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Copyright: ©2007 Rusty Wright
VIRGINIA TECH MASSACRE: COPING WITH GRIEF
By: Rusty Wright
As the world joins Virginia Tech in mourning a terrible massacre, I’ve found myself experiencing poignant memories of an earlier visit to that campus when students also struggled with recent death. Though that tragedy was smaller in scope, grief and confusion abounded then as now.
Several months before my evening lecture at Virginia Tech, I had recommended that my hosts have me speak on love, sex, and dating … nearly always a popular campus draw. But they preferred I speak on death and dying: The Other Side of Life. Reluctantly, I agreed; they publicized accordingly. Though they didn’t claim clairvoyance, their selection proved providential.
A few days before my presentation, three Tech students died tragically in separate incidents involving suicide and a fire. The campus buzzed with concern about death and dying. The lecture venue was packed; the atmosphere electric.
I told the audience of similar sadness: The spring of my sophomore year at Duke, the student living in the room next to me was struck and killed by lightning. For some time after Mike's death, our fraternity was in a state of shock. My friends wrestled with questions like, “What’s life all about?” “What does it mean if it can be snuffed out in an instant?” “Is there life after death?"
Our springtime happiness became gloom. A memorial service and personal interaction helped us process our grief. I vividly recall a classmate driving Mike’s ashes home to Oklahoma at the end of the term. Death had a shuddering finality.
Now, in the recent massacre’s immediate aftermath, stories both heartrending and inspiring are emerging. Rescue workers removing bodies from Norris Hall, where the bulk of the killings occurred, encountered cellphones ringing, likely parents or friends trying to contact missing students. Parents wandered the campus that first evening seeking to learn their children’s fate.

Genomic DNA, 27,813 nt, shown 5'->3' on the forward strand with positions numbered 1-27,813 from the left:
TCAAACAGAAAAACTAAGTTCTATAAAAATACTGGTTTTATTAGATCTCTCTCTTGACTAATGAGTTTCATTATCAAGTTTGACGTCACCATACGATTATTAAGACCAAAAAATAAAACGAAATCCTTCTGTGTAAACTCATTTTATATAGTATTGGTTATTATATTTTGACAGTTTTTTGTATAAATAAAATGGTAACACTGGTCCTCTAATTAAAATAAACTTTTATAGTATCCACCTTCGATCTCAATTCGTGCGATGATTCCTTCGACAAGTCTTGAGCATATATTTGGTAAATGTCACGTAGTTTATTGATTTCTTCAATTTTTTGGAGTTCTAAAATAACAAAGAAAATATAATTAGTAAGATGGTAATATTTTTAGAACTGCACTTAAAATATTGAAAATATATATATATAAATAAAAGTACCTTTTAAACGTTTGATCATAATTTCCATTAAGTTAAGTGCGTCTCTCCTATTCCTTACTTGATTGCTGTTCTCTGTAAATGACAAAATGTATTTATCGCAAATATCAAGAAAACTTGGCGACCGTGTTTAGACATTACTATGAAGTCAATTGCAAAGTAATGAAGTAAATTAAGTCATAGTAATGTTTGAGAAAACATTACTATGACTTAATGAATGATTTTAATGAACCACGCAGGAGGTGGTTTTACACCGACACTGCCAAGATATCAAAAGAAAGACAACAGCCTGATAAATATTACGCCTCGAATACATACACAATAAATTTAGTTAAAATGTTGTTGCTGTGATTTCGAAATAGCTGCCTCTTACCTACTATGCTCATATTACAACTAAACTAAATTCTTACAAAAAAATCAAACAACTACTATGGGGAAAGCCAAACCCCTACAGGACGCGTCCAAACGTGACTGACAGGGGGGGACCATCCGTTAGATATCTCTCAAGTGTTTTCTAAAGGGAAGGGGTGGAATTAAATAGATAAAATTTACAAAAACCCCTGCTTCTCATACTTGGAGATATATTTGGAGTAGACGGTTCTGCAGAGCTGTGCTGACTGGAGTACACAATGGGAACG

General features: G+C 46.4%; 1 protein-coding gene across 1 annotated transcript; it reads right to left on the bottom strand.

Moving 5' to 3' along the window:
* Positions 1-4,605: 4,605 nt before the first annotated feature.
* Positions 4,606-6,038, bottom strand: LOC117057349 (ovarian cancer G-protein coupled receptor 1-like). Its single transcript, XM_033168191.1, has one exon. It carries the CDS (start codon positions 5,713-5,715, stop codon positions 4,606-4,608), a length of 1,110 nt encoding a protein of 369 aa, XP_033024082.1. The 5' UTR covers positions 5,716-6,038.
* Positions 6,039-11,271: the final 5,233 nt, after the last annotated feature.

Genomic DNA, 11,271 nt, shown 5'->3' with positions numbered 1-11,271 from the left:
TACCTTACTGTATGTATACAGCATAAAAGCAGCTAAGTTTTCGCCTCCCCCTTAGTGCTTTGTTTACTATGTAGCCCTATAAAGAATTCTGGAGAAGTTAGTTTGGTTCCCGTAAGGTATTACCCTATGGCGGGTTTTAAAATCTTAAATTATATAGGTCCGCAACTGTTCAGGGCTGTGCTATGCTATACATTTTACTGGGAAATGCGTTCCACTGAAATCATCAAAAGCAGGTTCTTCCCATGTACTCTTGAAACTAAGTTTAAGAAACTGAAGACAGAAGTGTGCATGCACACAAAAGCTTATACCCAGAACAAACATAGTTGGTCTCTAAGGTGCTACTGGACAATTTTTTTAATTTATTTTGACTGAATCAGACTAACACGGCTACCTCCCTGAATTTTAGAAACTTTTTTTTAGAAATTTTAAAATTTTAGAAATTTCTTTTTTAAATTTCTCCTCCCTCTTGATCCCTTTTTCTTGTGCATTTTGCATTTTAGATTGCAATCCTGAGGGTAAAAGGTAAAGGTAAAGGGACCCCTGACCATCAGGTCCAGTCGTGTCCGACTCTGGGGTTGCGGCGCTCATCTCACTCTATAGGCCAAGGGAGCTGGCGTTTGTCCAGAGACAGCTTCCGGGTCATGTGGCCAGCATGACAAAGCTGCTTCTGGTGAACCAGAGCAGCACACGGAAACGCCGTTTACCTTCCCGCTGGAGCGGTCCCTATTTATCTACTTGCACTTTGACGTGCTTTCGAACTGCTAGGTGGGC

During the siege, engineering professor Liviu Librescu, an Israeli Holocaust survivor, blocked a door with his body, sacrificing his life so students could flee.
As mourners process their anguish, it’s only natural to wonder where God is in all this. Virginia Governor Tim Kaine, who once served as a volunteer missionary, noted at the campus convocation that even Jesus, in his dark hour on the cross, cried out, “My God, my God, why have you forsaken me?” He encouraged grieving students to embrace their community to help everyone process their pain.
The late William Sloane Coffin gained fame as a controversial peace and civil rights activist during the Vietnam War. He also served as chaplain of Yale University and had a helpful take on the question of God and suffering.
“Almost every square inch of the Earth's surface is soaked with the tears and blood of the innocent,” Coffin told Religion and Ethics Newsweekly, “and it's not God's doing. It's our doing. That's human malpractice. Don't chalk it up to God.”
“When [people] see the innocent suffering,” continued Coffin, “every time they lift their eyes to heaven and say, ‘God, how could you let this happen?’ it's well to remember that exactly at that moment God is asking exactly the same question of us: ‘How could you let this happen?’”
The problem of evil has many complex facets, but the horror in Blacksburg resulted from human action. Students and faculty face considerable healing. President Bush reminded them, “People who have never met you are praying for you. … In times like this, we can find comfort in the grace and guidance of a loving God. … ‘Don’t be overcome by evil, but overcome evil with good.’” Sound counsel for a grieving campus community.
Rusty Wright is an author and lecturer with Probe.org who has spoken on six continents. He holds Bachelor of Science (psychology) and Master of Theology degrees from Duke and Oxford universities, respectively.
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